Document and Develop Community Understanding

Besides documenting a domain of knowledge, ontologies allow communities to express a shared understanding of concepts. Creating ontologies forces communities to systematically address the concepts that they share. For example, if a community uses a concept such as "water pressure," then it may well have a very particular meaning in that community. Defining concepts in ontologies resolves ambiguity and thus forces the community to reach consensus on definitions.

In addition, the process of defining these shared concepts forces communities to be rigorous in their approach to shared concepts. Ontologies require a breadth of structured definition in order to be effective. Definitions or assumptions that are not described in an ontology using structured concepts and explicit terminology are unavailable for inferencing or use. To avoid this, ontology producers must be rigorous and thorough in their production methodology.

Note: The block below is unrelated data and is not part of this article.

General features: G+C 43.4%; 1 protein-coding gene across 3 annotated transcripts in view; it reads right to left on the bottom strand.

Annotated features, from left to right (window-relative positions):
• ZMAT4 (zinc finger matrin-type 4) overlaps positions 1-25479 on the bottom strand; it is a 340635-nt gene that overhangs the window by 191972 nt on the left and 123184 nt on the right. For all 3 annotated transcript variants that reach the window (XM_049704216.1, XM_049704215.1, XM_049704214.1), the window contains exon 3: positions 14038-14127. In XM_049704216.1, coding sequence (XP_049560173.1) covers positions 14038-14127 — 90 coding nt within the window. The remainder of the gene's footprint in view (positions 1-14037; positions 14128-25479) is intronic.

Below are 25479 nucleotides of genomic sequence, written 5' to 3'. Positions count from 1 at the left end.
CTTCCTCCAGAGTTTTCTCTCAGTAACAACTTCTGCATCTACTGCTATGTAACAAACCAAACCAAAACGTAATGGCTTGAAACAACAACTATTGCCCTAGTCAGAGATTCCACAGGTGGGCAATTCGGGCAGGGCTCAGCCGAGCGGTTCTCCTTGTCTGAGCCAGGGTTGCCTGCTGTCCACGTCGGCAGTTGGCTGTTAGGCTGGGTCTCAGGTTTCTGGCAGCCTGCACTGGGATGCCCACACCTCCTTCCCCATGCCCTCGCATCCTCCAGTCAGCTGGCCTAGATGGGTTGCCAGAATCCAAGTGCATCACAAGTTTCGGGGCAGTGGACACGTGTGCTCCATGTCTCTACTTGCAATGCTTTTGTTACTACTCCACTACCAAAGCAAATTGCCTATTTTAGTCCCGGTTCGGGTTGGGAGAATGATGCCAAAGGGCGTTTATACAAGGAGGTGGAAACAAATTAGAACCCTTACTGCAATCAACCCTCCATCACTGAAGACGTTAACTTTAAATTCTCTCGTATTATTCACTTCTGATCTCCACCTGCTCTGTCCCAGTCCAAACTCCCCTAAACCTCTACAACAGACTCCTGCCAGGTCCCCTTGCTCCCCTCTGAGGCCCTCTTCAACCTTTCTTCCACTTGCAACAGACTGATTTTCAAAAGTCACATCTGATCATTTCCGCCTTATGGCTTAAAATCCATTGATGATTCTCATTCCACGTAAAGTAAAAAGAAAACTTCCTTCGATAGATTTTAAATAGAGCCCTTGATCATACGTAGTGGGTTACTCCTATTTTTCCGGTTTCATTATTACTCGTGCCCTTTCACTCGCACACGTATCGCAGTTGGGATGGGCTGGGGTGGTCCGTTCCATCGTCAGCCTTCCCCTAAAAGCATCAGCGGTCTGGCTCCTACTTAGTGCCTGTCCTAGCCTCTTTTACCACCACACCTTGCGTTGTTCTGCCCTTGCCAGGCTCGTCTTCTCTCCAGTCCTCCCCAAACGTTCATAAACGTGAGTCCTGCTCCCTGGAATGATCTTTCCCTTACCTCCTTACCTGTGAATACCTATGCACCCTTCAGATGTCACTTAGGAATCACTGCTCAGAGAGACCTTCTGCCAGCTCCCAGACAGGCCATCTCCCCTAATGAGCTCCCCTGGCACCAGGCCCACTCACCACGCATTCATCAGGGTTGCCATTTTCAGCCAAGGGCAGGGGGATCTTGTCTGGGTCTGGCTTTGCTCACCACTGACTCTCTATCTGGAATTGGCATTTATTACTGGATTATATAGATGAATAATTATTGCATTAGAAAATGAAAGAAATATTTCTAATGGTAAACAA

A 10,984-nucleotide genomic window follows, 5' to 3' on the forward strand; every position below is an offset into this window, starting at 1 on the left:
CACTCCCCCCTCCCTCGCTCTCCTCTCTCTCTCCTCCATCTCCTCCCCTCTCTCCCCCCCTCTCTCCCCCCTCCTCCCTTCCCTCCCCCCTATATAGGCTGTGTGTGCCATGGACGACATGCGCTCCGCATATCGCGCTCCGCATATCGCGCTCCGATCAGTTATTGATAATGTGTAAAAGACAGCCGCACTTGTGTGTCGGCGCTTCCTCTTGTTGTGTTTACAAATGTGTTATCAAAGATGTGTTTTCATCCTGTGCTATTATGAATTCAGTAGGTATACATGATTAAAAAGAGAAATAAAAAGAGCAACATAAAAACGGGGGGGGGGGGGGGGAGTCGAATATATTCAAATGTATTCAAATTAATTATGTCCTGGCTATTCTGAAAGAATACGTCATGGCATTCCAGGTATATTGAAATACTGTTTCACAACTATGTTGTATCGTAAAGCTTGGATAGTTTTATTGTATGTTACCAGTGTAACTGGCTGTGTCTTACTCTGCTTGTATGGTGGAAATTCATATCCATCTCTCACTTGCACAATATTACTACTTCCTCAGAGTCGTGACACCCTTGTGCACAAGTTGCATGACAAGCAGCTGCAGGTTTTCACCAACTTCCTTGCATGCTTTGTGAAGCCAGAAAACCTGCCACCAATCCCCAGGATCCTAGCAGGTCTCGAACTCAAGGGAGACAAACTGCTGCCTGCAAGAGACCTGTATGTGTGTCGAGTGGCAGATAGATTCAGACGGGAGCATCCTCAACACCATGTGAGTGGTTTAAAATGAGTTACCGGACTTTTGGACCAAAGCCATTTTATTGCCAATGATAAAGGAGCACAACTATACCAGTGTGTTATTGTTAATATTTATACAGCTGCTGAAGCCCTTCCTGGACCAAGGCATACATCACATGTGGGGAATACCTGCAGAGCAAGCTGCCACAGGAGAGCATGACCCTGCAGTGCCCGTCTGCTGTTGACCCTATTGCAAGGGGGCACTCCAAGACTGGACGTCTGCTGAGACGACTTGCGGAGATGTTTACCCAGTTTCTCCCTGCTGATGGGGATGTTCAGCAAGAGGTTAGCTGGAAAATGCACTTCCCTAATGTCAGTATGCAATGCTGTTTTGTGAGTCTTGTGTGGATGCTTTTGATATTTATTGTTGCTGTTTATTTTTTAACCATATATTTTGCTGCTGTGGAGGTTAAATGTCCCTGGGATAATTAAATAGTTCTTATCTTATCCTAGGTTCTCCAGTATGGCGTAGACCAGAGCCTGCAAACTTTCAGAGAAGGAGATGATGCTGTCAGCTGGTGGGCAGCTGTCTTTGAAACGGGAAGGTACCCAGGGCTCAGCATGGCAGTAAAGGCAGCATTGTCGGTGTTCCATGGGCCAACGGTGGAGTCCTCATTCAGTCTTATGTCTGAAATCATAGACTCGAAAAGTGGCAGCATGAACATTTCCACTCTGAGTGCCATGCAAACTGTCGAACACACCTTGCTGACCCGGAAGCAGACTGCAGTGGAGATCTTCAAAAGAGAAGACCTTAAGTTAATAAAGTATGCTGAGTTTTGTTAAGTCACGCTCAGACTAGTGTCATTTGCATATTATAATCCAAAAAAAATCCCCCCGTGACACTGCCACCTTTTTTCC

Communities can also rely on larger ontological frameworks for use with their domain. By establishing links to "upper ontologies" or "foundation ontologies," which have a broad range of linked concepts already specified, communities can bridge their concepts to larger concepts.

For example, SUMO (Suggested Upper Merged Ontology) is an upper ontology which combines many domain ontologies in order to act as a foundation for the creation of other domain ontologies. It has 20,000 terms and includes ontologies of countries, economy, finance, people, geography, government, and so on. Using these community-supplied definitions decreases the amount of effort needed to create domain ontologies, while increasing their efficacy.

Suggested Citation

Alexander, P. 2011. "Document and Develop Community Understanding." In The MMI Guides: Navigating the World of Marine Metadata. http://marinemetadata.org/guides/vocabs/ont/importance/community. Accessed December 14, 2019.